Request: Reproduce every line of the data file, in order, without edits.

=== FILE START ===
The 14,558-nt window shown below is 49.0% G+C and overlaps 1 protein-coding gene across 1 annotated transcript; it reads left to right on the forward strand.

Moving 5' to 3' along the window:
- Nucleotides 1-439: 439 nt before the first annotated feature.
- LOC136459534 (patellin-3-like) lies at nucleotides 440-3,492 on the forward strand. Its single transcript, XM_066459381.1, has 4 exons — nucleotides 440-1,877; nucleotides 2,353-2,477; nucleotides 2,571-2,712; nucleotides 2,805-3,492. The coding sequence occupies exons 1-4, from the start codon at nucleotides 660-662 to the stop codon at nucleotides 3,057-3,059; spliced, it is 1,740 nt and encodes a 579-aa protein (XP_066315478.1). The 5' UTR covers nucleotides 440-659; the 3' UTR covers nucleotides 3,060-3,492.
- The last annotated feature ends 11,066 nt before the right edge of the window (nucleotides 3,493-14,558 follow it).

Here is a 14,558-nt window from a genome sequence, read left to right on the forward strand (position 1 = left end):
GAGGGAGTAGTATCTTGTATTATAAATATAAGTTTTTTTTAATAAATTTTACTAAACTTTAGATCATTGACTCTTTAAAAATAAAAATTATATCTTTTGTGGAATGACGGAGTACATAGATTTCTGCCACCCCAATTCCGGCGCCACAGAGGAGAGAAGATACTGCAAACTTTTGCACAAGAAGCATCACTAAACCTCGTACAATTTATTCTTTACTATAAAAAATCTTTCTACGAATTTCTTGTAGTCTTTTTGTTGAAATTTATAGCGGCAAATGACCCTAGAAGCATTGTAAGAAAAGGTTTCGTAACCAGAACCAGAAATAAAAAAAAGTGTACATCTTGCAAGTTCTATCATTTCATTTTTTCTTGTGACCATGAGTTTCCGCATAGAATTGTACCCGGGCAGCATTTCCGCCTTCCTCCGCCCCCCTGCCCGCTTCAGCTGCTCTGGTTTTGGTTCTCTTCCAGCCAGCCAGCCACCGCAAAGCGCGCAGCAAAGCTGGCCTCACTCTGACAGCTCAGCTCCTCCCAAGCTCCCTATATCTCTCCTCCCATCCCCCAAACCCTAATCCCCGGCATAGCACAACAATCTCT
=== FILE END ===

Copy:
The 14,558-nt window shown below is 49.0% G+C and overlaps 1 protein-coding gene across 1 annotated transcript; it reads left to right on the forward strand.

Moving 5' to 3' along the window:
- Nucleotides 1-439: 439 nt before the first annotated feature.
- LOC136459534 (patellin-3-like) lies at nucleotides 440-3,492 on the forward strand. Its single transcript, XM_066459381.1, has 4 exons — nucleotides 440-1,877; nucleotides 2,353-2,477; nucleotides 2,571-2,712; nucleotides 2,805-3,492. The coding sequence occupies exons 1-4, from the start codon at nucleotides 660-662 to the stop codon at nucleotides 3,057-3,059; spliced, it is 1,740 nt and encodes a 579-aa protein (XP_066315478.1). The 5' UTR covers nucleotides 440-659; the 3' UTR covers nucleotides 3,060-3,492.
- The last annotated feature ends 11,066 nt before the right edge of the window (nucleotides 3,493-14,558 follow it).

Here is a 14,558-nt window from a genome sequence, read left to right on the forward strand (position 1 = left end):
GAGGGAGTAGTATCTTGTATTATAAATATAAGTTTTTTTTAATAAATTTTACTAAACTTTAGATCATTGACTCTTTAAAAATAAAAATTATATCTTTTGTGGAATGACGGAGTACATAGATTTCTGCCACCCCAATTCCGGCGCCACAGAGGAGAGAAGATACTGCAAACTTTTGCACAAGAAGCATCACTAAACCTCGTACAATTTATTCTTTACTATAAAAAATCTTTCTACGAATTTCTTGTAGTCTTTTTGTTGAAATTTATAGCGGCAAATGACCCTAGAAGCATTGTAAGAAAAGGTTTCGTAACCAGAACCAGAAATAAAAAAAAGTGTACATCTTGCAAGTTCTATCATTTCATTTTTTCTTGTGACCATGAGTTTCCGCATAGAATTGTACCCGGGCAGCATTTCCGCCTTCCTCCGCCCCCCTGCCCGCTTCAGCTGCTCTGGTTTTGGTTCTCTTCCAGCCAGCCAGCCACCGCAAAGCGCGCAGCAAAGCTGGCCTCACTCTGACAGCTCAGCTCCTCCCAAGCTCCCTATATCTCTCCTCCCATCCCCCAAACCCTAATCCCCGGCATAGCACAACAATCTCT